Judging from the glamorous parties and store openings in Paris this week, you would be forgiven for thinking the economy is thriving _ prompting some observers to say the fashion industry is fiddling while Rome burns.

As harried retailers stay glued to their Blackberries for hourly stock market updates, partygoers throng trendy nightclubs and upscale boutiques. It was a pleasure, therefore, to see a grounded collection from Stella McCartney kick off Thursday's round of ready-to-wear displays.

New York Times reporter Guy Trebay commented on the mob scene at Tuesday's opening of a new Bulgari store in an article headlined: "Fashion Has a Marie Antoinette Moment."

Glenda Bailey, editor-in-chief of the U.S. edition of Harper's Bazaar, justified this effervescence by saying fashion offered a glimmer of hope.

"In troubled times, historically, fashion has always shown its most glamorous side. Every person wants to dream," she told The Associated Press. "Having said that, fashion is also a business and it's very important to run an efficient business. I think what people want right now are ideas."

STELLA MCCARTNEY

McCartney offered real clothes for real women, and with real sales potential.

There was plenty of flesh on offer, and not just the mile-high legs of the models perched on see-through perspex platforms. Nude tones mingled with soft shell pinks on outfits including tailored jumpsuits with plunging necklines.

Elongated lapels gave a fresh new proportion to smart tailored suits inspired by the British designer's training on Savile Row, the London hub of made-to-measure suits. McCartney said that while she took a practical approach, there was room for fantasy even amid a global financial crisis.

"At times like these, sometimes it needs to get less real. I think you need to just find a balance," she told The AP.

"I mean, in the fashion industry, it wouldn't be very exciting if it was all too real. I think that mine stands out, possibly, in this particular week as being one of the more real ones, but I think you look for that in Paris, the unreal," she said.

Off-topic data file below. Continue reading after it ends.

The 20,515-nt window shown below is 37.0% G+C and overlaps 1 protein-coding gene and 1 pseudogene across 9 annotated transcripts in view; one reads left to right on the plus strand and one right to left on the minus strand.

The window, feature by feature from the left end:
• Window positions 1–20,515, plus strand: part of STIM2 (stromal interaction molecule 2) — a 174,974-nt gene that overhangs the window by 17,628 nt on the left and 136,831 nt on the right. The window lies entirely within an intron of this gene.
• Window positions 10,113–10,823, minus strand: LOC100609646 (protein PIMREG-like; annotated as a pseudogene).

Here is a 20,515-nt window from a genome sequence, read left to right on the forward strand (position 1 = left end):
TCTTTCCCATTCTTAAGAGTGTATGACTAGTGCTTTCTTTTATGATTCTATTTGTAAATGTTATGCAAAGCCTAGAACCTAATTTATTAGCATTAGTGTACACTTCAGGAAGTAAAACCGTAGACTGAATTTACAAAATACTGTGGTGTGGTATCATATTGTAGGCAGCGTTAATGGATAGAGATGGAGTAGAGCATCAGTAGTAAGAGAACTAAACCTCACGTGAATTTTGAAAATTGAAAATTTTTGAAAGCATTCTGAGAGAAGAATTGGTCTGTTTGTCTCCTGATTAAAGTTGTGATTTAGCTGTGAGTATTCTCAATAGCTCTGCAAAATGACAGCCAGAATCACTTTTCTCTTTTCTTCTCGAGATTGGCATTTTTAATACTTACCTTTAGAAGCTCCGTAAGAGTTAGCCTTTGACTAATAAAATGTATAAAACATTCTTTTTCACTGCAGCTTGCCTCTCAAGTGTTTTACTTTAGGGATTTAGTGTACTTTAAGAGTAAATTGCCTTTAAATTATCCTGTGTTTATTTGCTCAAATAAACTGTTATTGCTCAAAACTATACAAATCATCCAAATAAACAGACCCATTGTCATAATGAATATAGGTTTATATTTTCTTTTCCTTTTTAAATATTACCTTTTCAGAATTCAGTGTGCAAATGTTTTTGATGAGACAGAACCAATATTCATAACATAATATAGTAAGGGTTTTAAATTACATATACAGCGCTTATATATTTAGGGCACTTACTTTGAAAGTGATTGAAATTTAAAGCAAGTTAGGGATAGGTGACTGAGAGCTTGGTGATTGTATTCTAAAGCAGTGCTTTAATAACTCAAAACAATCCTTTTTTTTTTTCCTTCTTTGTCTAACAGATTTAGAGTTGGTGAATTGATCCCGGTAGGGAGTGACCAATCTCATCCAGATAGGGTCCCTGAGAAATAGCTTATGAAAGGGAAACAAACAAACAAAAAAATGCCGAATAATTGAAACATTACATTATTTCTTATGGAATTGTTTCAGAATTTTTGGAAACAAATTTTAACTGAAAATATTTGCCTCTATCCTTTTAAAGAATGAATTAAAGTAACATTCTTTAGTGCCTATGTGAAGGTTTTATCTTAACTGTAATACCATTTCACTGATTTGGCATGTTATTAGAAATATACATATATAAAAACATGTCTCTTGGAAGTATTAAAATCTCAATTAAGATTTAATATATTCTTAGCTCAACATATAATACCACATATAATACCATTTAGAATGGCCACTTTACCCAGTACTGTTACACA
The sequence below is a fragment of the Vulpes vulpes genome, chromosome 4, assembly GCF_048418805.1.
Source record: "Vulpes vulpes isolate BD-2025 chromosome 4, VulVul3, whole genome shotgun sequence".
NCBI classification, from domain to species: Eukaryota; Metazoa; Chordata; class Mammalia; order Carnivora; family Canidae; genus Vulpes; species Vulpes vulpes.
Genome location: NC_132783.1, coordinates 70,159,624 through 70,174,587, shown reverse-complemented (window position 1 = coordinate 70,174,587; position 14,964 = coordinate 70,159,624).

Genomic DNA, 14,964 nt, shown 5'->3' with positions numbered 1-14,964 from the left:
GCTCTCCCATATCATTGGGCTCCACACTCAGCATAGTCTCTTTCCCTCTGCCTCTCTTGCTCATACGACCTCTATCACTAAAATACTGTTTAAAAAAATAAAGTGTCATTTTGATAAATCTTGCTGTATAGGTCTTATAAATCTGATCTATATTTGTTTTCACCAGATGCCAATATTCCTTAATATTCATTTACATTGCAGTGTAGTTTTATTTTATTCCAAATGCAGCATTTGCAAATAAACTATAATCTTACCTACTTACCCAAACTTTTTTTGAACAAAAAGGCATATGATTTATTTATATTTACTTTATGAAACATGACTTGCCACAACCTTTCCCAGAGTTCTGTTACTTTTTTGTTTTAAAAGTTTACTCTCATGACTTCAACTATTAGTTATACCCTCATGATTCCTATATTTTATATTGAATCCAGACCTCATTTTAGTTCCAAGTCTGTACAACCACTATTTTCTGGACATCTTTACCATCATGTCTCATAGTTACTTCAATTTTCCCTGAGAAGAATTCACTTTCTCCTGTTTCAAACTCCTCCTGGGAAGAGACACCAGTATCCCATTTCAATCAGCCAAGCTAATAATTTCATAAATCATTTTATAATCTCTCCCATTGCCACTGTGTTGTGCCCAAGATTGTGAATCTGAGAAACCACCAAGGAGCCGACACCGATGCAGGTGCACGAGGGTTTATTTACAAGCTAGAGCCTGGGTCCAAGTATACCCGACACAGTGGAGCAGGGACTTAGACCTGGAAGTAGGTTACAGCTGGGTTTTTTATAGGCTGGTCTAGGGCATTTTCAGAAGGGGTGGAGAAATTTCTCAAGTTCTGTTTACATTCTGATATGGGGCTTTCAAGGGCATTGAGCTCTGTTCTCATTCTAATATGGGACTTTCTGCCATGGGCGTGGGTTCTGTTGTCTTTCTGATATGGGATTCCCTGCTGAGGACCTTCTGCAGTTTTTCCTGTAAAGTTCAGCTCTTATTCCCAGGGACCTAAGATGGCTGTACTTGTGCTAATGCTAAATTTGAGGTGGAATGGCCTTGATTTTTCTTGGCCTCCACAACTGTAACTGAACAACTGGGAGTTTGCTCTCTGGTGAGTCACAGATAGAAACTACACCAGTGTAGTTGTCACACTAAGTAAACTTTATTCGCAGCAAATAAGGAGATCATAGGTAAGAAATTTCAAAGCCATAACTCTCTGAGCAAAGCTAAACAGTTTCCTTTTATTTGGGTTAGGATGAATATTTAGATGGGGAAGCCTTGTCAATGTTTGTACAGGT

CELINE

Pity Ivana Omazic. The Croatian designer has not even left the building and everyone is already talking about Phoebe Philo, her successor at Celine beginning next season.

Omazic showed her last collection for the French label, capping a three-year collaboration that has seen her modernize the brand with her take on glamorous sportswear.

She drew on tribal influences for outfits including indigo dip-dyed crinkled voile dresses inspired by the veils of Saharan nomads. A sleek dark gray jersey T-shirt and matching leggings were set off by a wide silver collar and pearls loosely inspired by the Masai tribespeople of Kenya.

Although she has done a creditable job, luxury conglomerate LVMH has unceremoniously dropped Omazic in favor of Philo, a critical darling who cut her teeth at Chloe before taking time off in 2006 to be with her family.

Pierre-Yves Roussel, chairman and chief executive of LVMH's fashion division, said it was counting on the British designer's comeback to rapidly boost Celine, which is considered a second-tier brand in its arsenal.

"I think there is potential for very significant growth," he told The AP. Philo will present her first collection next March for the autumn-winter 2009 season and will stage her first runway show a year from now.

YVES SAINT LAURENT

From the spectacular steel structure arching over the catwalk to the grid booties on models' feet, Italian designer Stefano Pilati had geometry on the mind in his display for French label Yves Saint Laurent.

The metallic tunnel mirrored the steel vaults of the Petit Palais building, where the show took place in front of guests including 1990s supermodels Claudia Schiffer, Naomi Campbell and Stephanie Seymour.

In a season when many designers have looked to exotic cultures for inspiration, Pilati opted for elegant Oriental touches like kimono sleeves and muted silks woven with a drop pattern. Slim gray tailored wool jackets sprouted square pleats of fabrics behind the shoulder.

The designer also adopted the sheer fabrics that have featured in the spring-summer collections from New York to Milan.

Since taking over Saint Laurent in 2004, Pilati has been hailed as one of the most influential designers of his generation. Unfortunately, that means he is expected to lead the fashion pack, rather than follow.